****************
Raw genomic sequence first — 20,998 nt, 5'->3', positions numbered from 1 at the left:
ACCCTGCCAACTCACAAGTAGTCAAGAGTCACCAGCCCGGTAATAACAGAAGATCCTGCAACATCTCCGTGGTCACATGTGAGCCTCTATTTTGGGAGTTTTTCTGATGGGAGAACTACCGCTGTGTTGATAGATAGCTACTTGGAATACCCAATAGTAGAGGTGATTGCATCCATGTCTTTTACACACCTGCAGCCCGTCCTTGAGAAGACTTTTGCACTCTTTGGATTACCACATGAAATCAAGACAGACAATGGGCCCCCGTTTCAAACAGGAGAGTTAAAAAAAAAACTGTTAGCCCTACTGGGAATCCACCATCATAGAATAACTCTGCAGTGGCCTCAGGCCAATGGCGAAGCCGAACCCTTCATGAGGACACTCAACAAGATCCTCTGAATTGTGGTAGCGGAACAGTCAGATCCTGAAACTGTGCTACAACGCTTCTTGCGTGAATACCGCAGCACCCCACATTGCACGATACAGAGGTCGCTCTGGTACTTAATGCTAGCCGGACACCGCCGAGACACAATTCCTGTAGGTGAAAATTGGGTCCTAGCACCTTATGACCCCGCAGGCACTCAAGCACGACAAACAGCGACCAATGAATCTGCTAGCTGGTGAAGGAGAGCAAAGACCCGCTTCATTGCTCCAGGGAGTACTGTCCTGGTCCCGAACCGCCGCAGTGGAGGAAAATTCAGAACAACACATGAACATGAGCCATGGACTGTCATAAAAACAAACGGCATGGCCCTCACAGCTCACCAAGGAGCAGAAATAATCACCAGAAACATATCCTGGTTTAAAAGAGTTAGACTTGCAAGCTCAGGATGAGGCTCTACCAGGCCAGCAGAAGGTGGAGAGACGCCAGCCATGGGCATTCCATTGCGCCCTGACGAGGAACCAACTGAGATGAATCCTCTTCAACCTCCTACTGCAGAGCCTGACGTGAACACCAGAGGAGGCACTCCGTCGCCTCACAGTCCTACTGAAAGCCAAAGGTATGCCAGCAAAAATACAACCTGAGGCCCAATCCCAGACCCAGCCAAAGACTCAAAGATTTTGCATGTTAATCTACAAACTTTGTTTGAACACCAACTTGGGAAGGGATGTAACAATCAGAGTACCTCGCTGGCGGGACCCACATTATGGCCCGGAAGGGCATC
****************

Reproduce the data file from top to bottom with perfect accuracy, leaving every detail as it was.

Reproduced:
Raw genomic sequence first — 20,998 nt, 5'->3', positions numbered from 1 at the left:
ACCCTGCCAACTCACAAGTAGTCAAGAGTCACCAGCCCGGTAATAACAGAAGATCCTGCAACATCTCCGTGGTCACATGTGAGCCTCTATTTTGGGAGTTTTTCTGATGGGAGAACTACCGCTGTGTTGATAGATAGCTACTTGGAATACCCAATAGTAGAGGTGATTGCATCCATGTCTTTTACACACCTGCAGCCCGTCCTTGAGAAGACTTTTGCACTCTTTGGATTACCACATGAAATCAAGACAGACAATGGGCCCCCGTTTCAAACAGGAGAGTTAAAAAAAAAACTGTTAGCCCTACTGGGAATCCACCATCATAGAATAACTCTGCAGTGGCCTCAGGCCAATGGCGAAGCCGAACCCTTCATGAGGACACTCAACAAGATCCTCTGAATTGTGGTAGCGGAACAGTCAGATCCTGAAACTGTGCTACAACGCTTCTTGCGTGAATACCGCAGCACCCCACATTGCACGATACAGAGGTCGCTCTGGTACTTAATGCTAGCCGGACACCGCCGAGACACAATTCCTGTAGGTGAAAATTGGGTCCTAGCACCTTATGACCCCGCAGGCACTCAAGCACGACAAACAGCGACCAATGAATCTGCTAGCTGGTGAAGGAGAGCAAAGACCCGCTTCATTGCTCCAGGGAGTACTGTCCTGGTCCCGAACCGCCGCAGTGGAGGAAAATTCAGAACAACACATGAACATGAGCCATGGACTGTCATAAAAACAAACGGCATGGCCCTCACAGCTCACCAAGGAGCAGAAATAATCACCAGAAACATATCCTGGTTTAAAAGAGTTAGACTTGCAAGCTCAGGATGAGGCTCTACCAGGCCAGCAGAAGGTGGAGAGACGCCAGCCATGGGCATTCCATTGCGCCCTGACGAGGAACCAACTGAGATGAATCCTCTTCAACCTCCTACTGCAGAGCCTGACGTGAACACCAGAGGAGGCACTCCGTCGCCTCACAGTCCTACTGAAAGCCAAAGGTATGCCAGCAAAAATACAACCTGAGGCCCAATCCCAGACCCAGCCAAAGACTCAAAGATTTTGCATGTTAATCTACAAACTTTGTTTGAACACCAACTTGGGAAGGGATGTAACAATCAGAGTACCTCGCTGGCGGGACCCACATTATGGCCCGGAAGGGCATC